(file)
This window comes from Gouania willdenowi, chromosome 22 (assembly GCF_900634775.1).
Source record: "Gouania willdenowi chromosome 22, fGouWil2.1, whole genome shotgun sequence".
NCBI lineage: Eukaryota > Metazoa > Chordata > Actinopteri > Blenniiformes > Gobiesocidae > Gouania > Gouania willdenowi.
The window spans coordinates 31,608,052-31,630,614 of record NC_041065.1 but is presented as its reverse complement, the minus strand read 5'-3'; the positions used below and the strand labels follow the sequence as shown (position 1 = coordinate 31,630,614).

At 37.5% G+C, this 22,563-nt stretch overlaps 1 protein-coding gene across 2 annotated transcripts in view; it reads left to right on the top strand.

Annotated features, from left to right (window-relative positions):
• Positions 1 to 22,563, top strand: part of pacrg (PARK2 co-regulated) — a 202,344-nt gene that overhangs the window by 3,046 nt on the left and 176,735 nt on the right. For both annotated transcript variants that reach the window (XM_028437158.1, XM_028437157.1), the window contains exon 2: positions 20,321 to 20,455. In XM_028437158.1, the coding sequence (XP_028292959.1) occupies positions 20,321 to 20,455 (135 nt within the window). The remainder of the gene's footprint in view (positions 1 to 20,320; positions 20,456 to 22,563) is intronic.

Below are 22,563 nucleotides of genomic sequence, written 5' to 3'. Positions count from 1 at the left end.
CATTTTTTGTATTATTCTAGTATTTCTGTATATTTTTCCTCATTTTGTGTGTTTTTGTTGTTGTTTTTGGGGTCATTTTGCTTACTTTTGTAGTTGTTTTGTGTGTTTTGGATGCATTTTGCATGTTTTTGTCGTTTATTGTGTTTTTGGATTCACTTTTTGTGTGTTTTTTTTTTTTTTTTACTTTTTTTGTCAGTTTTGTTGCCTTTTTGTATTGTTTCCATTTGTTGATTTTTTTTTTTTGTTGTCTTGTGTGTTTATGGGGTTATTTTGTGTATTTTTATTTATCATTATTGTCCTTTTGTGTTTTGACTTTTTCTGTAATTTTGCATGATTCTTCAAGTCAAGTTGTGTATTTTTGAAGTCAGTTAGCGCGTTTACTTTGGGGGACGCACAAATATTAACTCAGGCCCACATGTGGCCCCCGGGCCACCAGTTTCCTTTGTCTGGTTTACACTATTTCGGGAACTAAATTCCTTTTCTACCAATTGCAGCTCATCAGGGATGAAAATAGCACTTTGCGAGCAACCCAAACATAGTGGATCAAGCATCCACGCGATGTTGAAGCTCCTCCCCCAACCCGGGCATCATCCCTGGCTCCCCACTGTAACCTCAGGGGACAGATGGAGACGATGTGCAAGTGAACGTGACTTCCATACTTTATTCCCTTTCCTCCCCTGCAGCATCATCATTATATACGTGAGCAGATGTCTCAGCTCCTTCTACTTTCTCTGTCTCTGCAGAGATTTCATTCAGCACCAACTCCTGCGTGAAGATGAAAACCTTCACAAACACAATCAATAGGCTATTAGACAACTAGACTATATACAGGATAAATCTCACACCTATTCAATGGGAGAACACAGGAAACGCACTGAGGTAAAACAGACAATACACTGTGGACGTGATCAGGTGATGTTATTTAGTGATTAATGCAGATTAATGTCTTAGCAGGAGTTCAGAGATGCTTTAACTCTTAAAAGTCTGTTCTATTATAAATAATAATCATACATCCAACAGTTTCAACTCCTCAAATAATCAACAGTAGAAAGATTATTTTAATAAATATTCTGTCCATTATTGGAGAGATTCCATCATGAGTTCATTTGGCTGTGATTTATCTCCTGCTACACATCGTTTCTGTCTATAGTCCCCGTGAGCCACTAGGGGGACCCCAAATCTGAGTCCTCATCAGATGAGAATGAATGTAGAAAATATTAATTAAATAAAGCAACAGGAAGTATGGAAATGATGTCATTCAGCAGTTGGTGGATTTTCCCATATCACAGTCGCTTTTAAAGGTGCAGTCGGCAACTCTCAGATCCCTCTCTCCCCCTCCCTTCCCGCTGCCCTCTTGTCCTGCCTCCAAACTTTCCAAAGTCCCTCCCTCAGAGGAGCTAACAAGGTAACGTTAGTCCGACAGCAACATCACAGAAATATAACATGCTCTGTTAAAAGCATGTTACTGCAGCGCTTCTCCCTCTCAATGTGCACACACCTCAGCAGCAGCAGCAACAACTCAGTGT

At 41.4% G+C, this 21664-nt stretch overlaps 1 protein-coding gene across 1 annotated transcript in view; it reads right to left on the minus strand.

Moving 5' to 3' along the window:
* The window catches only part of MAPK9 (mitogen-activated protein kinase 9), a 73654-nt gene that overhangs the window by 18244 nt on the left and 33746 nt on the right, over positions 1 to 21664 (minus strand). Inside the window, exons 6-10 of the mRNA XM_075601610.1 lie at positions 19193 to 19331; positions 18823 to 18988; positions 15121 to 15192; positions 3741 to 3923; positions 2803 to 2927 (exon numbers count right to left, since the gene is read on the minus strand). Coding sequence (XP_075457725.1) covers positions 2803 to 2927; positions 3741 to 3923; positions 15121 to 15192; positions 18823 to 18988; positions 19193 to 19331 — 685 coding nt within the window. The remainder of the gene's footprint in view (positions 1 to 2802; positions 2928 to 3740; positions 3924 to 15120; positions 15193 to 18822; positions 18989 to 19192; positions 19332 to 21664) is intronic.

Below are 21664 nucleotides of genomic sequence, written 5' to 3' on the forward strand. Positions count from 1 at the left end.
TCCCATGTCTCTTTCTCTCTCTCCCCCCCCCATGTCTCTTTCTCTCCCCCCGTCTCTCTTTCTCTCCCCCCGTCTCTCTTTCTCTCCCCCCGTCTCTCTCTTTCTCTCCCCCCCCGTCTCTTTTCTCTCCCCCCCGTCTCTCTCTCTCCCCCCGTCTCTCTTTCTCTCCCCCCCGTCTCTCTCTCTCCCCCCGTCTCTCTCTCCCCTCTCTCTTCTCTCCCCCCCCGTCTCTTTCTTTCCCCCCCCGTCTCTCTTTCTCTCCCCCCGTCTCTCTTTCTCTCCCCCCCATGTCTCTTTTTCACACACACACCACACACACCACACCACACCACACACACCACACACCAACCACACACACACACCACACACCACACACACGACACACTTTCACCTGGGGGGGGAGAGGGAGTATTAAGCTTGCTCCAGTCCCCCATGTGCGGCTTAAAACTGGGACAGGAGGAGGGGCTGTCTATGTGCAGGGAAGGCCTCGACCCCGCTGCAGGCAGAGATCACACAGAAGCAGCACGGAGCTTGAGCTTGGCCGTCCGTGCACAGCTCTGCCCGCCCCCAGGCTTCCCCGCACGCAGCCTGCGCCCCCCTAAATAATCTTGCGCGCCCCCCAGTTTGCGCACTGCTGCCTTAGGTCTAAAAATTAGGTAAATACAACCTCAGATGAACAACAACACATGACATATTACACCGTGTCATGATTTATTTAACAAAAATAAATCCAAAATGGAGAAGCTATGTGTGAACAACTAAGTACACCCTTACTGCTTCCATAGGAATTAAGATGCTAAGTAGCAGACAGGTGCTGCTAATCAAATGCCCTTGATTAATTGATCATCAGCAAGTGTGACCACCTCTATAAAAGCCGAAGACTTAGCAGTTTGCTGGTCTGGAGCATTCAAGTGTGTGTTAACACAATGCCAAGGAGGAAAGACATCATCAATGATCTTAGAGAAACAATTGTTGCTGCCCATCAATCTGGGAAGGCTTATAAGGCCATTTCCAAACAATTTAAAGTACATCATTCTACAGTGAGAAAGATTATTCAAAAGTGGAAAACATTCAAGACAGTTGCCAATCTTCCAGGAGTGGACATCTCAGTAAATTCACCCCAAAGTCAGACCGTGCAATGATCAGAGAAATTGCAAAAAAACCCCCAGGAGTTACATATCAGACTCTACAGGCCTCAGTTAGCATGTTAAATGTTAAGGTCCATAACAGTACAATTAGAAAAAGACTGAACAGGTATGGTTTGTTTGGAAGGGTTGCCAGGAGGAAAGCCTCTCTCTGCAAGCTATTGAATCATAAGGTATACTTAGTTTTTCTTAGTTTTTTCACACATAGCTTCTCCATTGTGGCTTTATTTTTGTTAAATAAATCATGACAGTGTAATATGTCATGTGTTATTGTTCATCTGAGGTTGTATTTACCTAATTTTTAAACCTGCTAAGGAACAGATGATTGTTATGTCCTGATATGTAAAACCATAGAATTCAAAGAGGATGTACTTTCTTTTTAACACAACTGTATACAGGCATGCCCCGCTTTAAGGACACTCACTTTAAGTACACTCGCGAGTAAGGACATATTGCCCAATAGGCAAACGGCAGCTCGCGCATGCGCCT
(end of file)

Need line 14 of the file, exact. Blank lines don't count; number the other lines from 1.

TCCCATGTCTCTTTCTCTCTCTCCCCCCCCCATGTCTCTTTCTCTCCCCCCGTCTCTCTTTCTCTCCCCCCGTCTCTCTTTCTCTCCCCCCGTCTCTCTCTTTCTCTCCCCCCCCGTCTCTTTTCTCTCCCCCCCGTCTCTCTCTCTCCCCCCGTCTCTCTTTCTCTCCCCCCCGTCTCTCTCTCTCCCCCCGTCTCTCTCTCCCCTCTCTCTTCTCTCCCCCCCCGTCTCTTTCTTTCCCCCCCCGTCTCTCTTTCTCTCCCCCCGTCTCTCTTTCTCTCCCCCCCATGTCTCTTTTTCACACACACACCACACACACCACACCACACCACACACACCACACACCAACCACACACACACACCACACACCACACACACGACACACTTTCACCTGGGGGGGGAGAGGGAGTATTAAGCTTGCTCCAGTCCCCCATGTGCGGCTTAAAACTGGGACAGGAGGAGGGGCTGTCTATGTGCAGGGAAGGCCTCGACCCCGCTGCAGGCAGAGATCACACAGAAGCAGCACGGAGCTTGAGCTTGGCCGTCCGTGCACAGCTCTGCCCGCCCCCAGGCTTCCCCGCACGCAGCCTGCGCCCCCCTAAATAATCTTGCGCGCCCCCCAGTTTGCGCACTGCTGCCTTAGGTCTAAAAATTAGGTAAATACAACCTCAGATGAACAACAACACATGACATATTACACCGTGTCATGATTTATTTAACAAAAATAAATCCAAAATGGAGAAGCTATGTGTGAACAACTAAGTACACCCTTACTGCTTCCATAGGAATTAAGATGCTAAGTAGCAGACAGGTGCTGCTAATCAAATGCCCTTGATTAATTGATCATCAGCAAGTGTGACCACCTCTATAAAAGCCGAAGACTTAGCAGTTTGCTGGTCTGGAGCATTCAAGTGTGTGTTAACACAATGCCAAGGAGGAAAGACATCATCAATGATCTTAGAGAAACAATTGTTGCTGCCCATCAATCTGGGAAGGCTTATAAGGCCATTTCCAAACAATTTAAAGTACATCATTCTACAGTGAGAAAGATTATTCAAAAGTGGAAAACATTCAAGACAGTTGCCAATCTTCCAGGAGTGGACATCTCAGTAAATTCACCCCAAAGTCAGACCGTGCAATGATCAGAGAAATTGCAAAAAAACCCCCAGGAGTTACATATCAGACTCTACAGGCCTCAGTTAGCATGTTAAATGTTAAGGTCCATAACAGTACAATTAGAAAAAGACTGAACAGGTATGGTTTGTTTGGAAGGGTTGCCAGGAGGAAAGCCTCTCTCTGCAAGCTATTGAATCATAAGGTATACTTAGTTTTTCTTAGTTTTTTCACACATAGCTTCTCCATTGTGGCTTTATTTTTGTTAAATAAATCATGACAGTGTAATATGTCATGTGTTATTGTTCATCTGAGGTTGTATTTACCTAATTTTTAAACCTGCTAAGGAACAGATGATTGTTATGTCCTGATATGTAAAACCATAGAATTCAAAGAGGATGTACTTTCTTTTTAACACAACTGTATACAGGCATGCCCCGCTTTAAGGACACTCACTTTAAGTACACTCGCGAGTAAGGACATATTGCCCAATAGGCAAACGGCAGCTCGCGCATGCGCCT